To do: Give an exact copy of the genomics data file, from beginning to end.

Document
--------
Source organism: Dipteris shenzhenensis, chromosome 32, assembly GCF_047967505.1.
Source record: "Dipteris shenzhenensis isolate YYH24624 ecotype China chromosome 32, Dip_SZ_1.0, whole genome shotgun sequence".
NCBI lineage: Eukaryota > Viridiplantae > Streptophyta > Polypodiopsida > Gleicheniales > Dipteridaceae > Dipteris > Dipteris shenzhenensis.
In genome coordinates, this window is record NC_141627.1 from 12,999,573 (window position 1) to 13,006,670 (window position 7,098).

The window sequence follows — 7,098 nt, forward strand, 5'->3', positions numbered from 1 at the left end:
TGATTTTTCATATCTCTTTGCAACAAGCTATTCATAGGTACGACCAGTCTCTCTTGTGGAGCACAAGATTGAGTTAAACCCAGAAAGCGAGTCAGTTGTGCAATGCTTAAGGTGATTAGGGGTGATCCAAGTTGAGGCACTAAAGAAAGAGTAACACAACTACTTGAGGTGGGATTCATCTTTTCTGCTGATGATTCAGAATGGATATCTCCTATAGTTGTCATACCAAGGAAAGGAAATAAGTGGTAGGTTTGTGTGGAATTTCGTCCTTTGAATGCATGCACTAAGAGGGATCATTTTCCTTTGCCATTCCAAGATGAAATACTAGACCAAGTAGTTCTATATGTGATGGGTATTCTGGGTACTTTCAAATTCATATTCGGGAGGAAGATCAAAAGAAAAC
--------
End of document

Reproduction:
Source organism: Dipteris shenzhenensis, chromosome 32, assembly GCF_047967505.1.
Source record: "Dipteris shenzhenensis isolate YYH24624 ecotype China chromosome 32, Dip_SZ_1.0, whole genome shotgun sequence".
NCBI lineage: Eukaryota > Viridiplantae > Streptophyta > Polypodiopsida > Gleicheniales > Dipteridaceae > Dipteris > Dipteris shenzhenensis.
In genome coordinates, this window is record NC_141627.1 from 12,999,573 (window position 1) to 13,006,670 (window position 7,098).

The window sequence follows — 7,098 nt, forward strand, 5'->3', positions numbered from 1 at the left end:
TGATTTTTCATATCTCTTTGCAACAAGCTATTCATAGGTACGACCAGTCTCTCTTGTGGAGCACAAGATTGAGTTAAACCCAGAAAGCGAGTCAGTTGTGCAATGCTTAAGGTGATTAGGGGTGATCCAAGTTGAGGCACTAAAGAAAGAGTAACACAACTACTTGAGGTGGGATTCATCTTTTCTGCTGATGATTCAGAATGGATATCTCCTATAGTTGTCATACCAAGGAAAGGAAATAAGTGGTAGGTTTGTGTGGAATTTCGTCCTTTGAATGCATGCACTAAGAGGGATCATTTTCCTTTGCCATTCCAAGATGAAATACTAGACCAAGTAGTTCTATATGTGATGGGTATTCTGGGTACTTTCAAATTCATATTCGGGAGGAAGATCAAAAGAAAAC